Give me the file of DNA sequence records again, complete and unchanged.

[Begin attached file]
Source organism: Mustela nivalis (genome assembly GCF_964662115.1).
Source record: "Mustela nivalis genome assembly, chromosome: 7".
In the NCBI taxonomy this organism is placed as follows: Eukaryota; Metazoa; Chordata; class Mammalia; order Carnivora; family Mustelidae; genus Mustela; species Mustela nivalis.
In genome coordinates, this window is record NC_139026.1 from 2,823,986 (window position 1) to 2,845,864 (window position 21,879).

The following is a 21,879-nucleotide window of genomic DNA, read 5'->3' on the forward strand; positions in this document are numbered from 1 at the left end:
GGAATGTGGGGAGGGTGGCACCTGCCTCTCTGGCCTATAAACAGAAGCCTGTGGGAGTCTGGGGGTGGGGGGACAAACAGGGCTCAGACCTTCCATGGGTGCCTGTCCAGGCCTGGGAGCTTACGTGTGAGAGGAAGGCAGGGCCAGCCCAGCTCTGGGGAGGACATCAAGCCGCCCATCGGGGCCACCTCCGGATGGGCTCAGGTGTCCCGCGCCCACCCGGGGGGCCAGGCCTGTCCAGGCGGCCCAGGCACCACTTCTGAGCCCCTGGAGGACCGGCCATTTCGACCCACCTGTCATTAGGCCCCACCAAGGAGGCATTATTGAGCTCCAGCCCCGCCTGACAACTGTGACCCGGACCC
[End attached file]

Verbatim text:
Source organism: Mustela nivalis (genome assembly GCF_964662115.1).
Source record: "Mustela nivalis genome assembly, chromosome: 7".
In the NCBI taxonomy this organism is placed as follows: Eukaryota; Metazoa; Chordata; class Mammalia; order Carnivora; family Mustelidae; genus Mustela; species Mustela nivalis.
In genome coordinates, this window is record NC_139026.1 from 2,823,986 (window position 1) to 2,845,864 (window position 21,879).

The following is a 21,879-nucleotide window of genomic DNA, read 5'->3' on the forward strand; positions in this document are numbered from 1 at the left end:
GGAATGTGGGGAGGGTGGCACCTGCCTCTCTGGCCTATAAACAGAAGCCTGTGGGAGTCTGGGGGTGGGGGGACAAACAGGGCTCAGACCTTCCATGGGTGCCTGTCCAGGCCTGGGAGCTTACGTGTGAGAGGAAGGCAGGGCCAGCCCAGCTCTGGGGAGGACATCAAGCCGCCCATCGGGGCCACCTCCGGATGGGCTCAGGTGTCCCGCGCCCACCCGGGGGGCCAGGCCTGTCCAGGCGGCCCAGGCACCACTTCTGAGCCCCTGGAGGACCGGCCATTTCGACCCACCTGTCATTAGGCCCCACCAAGGAGGCATTATTGAGCTCCAGCCCCGCCTGACAACTGTGACCCGGACCC